By Brett Wilkins, CommonDreams.org
Noting that up to half of all fatal U.S. police use-of-force incidents involve people with disabilities, rights advocates voiced serious concerns over what they called the “unacceptable” killing of a wheelchair-bound Arizona man by a Tucson police officer who shot the victim nine times in the back.
Video released by the Tucson Police Department shows TPD officer Ryan Remington walking behind 61-year-old Richard Lee Richards, who is moving at a low speed through the parking lot of a Lowe’s home improvement center in his motorized wheelchair after being accused of shoplifting a toolbox from the store and brandishing a knife at employees.
As Richards slowly heads back toward the store entrance, Remington and another officer, Stephanie Taylor, order him to stop. Richards refuses, and Remington fires eight shots from his handgun at the man’s back. Remington briefly pauses as Richards slumps forward in his wheelchair; the officer then fires a ninth shot. Remington then roughly handcuffs Richards, who is lying unresponsive on the ground in the store’s entrance.
“The fact that Mr. Richards was a person with a disability is of particular concern because persons with disabilities are more likely to die in an encounter with law enforcement than the general population,” the Arizona Center for Disability Law and DIRECT Center for Independence wrote in a letter to Tucson Mayor Regina Romero and members of the City Council on Dec. 2.
“Persons with disabilities are often subject to excessive force and discrimination in their encounters with law enforcement because of bias and stigma regarding disability, whether explicit or implicit,” the groups continued.
Romero called Remington’s actions “unconscionable and indefensible.”
“It is moments like this that test our resolve to ensure justice and accountability,” she said in a statement.
Also on Dec. 1, TPD Chief Chris Magnus said he is “deeply troubled” by Remington’s actions, whose “use of deadly force in this incident is a clear violation of department policy.”
“As a result, the department moved earlier today to terminate Officer Remington,” the chief stated.
The advocacy groups’ letter cites Remington’s “lack of ability to de-escalate the situation” as a primary area of concern. The officer’s lawyer, Mike Storie, told media outlets that his client was “trying to talk this guy down and de-escalate” the situation.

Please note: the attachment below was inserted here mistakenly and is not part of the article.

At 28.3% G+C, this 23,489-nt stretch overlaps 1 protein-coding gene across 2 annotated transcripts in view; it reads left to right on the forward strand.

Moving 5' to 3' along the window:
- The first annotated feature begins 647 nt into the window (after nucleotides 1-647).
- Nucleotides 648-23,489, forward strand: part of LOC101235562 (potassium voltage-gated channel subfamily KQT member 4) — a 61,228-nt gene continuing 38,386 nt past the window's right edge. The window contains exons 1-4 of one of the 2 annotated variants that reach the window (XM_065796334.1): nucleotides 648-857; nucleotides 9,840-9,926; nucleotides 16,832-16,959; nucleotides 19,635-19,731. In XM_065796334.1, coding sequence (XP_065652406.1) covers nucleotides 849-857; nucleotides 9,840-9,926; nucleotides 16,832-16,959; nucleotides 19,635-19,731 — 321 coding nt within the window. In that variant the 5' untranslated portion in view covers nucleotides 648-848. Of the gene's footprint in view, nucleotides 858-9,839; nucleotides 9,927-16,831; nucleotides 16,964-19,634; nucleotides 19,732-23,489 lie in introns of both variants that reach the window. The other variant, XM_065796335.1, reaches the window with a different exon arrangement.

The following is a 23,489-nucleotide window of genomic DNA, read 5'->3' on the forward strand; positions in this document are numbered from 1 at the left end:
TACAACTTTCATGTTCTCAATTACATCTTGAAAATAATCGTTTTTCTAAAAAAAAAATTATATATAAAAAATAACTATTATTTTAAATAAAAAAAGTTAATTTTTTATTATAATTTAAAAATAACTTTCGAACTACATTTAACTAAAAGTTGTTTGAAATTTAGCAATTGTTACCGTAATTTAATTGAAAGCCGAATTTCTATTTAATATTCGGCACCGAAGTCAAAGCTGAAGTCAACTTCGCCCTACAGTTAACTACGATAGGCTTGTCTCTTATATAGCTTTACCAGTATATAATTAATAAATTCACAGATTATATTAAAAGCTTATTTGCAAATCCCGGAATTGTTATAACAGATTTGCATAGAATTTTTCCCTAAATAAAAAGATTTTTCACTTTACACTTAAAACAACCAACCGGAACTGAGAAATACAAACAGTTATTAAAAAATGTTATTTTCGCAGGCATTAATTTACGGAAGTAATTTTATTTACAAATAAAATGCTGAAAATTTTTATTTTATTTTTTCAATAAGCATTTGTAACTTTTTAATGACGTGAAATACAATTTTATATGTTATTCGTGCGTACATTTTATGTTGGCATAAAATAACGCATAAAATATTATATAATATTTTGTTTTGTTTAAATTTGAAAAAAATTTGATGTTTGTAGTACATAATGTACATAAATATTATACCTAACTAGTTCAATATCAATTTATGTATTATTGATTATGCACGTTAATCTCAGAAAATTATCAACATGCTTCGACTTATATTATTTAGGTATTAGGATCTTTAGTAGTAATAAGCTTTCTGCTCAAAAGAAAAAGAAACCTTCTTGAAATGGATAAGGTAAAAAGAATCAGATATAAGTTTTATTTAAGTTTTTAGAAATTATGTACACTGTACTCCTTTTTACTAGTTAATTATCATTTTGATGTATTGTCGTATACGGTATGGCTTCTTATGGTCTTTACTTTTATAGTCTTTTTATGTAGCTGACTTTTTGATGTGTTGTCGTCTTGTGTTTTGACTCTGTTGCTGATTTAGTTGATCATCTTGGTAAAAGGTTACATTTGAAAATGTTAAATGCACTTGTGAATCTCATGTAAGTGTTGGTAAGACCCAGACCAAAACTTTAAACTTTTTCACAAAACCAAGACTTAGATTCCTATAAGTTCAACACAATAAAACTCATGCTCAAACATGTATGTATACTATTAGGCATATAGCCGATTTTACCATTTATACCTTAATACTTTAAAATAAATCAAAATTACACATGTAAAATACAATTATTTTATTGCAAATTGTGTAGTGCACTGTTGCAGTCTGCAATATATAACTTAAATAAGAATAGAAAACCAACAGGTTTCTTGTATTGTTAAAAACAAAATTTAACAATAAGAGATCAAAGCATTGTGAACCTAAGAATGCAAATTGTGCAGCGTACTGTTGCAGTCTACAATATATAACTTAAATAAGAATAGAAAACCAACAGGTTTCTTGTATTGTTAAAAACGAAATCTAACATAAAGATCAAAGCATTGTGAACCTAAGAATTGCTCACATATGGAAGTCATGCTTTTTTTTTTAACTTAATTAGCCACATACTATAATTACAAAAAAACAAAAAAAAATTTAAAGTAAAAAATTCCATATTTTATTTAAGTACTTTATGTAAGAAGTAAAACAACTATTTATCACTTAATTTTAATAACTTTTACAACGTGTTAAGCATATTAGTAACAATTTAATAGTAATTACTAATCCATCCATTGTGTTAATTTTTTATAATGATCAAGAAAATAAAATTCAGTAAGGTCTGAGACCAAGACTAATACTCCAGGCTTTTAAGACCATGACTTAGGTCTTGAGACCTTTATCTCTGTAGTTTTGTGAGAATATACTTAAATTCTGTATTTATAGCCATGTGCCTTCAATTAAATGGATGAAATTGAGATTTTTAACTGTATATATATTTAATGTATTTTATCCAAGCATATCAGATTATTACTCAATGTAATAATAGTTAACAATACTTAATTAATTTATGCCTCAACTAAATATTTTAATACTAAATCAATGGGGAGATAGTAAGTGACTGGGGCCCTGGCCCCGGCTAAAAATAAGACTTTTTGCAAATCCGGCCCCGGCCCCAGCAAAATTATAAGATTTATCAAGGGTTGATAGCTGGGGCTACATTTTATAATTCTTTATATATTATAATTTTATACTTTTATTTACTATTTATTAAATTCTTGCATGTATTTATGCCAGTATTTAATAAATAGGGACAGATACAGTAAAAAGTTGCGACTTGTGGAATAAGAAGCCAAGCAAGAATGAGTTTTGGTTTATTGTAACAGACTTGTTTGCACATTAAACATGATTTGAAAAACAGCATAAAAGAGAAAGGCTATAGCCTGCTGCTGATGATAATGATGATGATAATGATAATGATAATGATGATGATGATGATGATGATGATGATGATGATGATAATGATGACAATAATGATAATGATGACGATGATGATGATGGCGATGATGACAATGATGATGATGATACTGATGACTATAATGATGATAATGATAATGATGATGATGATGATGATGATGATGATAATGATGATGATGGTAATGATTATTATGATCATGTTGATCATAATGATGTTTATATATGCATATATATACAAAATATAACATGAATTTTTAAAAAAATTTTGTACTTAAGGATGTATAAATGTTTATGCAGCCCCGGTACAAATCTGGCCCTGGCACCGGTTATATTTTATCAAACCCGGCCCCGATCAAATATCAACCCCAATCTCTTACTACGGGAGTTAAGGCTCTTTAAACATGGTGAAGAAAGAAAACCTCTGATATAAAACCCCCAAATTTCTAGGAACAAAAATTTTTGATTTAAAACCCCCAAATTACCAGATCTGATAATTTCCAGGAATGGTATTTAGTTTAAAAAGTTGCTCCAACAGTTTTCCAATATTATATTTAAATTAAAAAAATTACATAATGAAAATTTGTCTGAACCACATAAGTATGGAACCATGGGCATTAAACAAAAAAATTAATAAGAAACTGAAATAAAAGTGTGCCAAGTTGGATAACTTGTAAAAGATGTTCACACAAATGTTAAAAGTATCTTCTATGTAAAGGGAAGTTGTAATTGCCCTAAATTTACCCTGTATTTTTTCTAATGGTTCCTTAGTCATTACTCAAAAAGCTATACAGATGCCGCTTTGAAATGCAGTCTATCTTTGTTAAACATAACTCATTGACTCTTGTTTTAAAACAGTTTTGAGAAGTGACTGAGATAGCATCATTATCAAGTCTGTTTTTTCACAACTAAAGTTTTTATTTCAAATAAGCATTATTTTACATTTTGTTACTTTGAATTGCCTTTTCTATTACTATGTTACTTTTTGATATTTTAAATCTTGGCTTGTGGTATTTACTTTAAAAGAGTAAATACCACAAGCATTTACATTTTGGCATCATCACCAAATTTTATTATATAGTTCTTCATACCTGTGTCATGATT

The attorney said that Remington “did have a Taser, but in his mind, he couldn’t use it because he didn’t feel he had the proper spread to deploy it, with the wheelchair between him and Richards.”
“Police work is messy at times,” Storie added.
However, the groups’ letter argues that Remington “used excessive force against an individual with a disability who had his back turned to the officer.”
“Situations like this one play out all over the country, in Arizona, and now Tucson,” the letter says. “TPD touts on its website that it is a ‘progressive police department, engaged in community policing,’ as well as being one of just two police departments in the largest 100 cities in the United States to initiate all of the ‘8 Can’t Wait’ policies promoted by Campaign Zero’s Use of Force Project.”
The “8 Can’t Wait” reforms include requiring law enforcement officers to de-escalate, warn, and “exhaust all alternatives” before shooting suspects.
“This particular incident met none of those measures,” the letter states. “And, any training TPD officers have received put to question the fidelity of the department, especially since this is the second incident in a year in which a TPD officer did not de-escalate a situation concerning a person with a disability.”
“These situations are unacceptable,” the letter stresses, “especially for a police department that prides itself on being an integral part of the community.”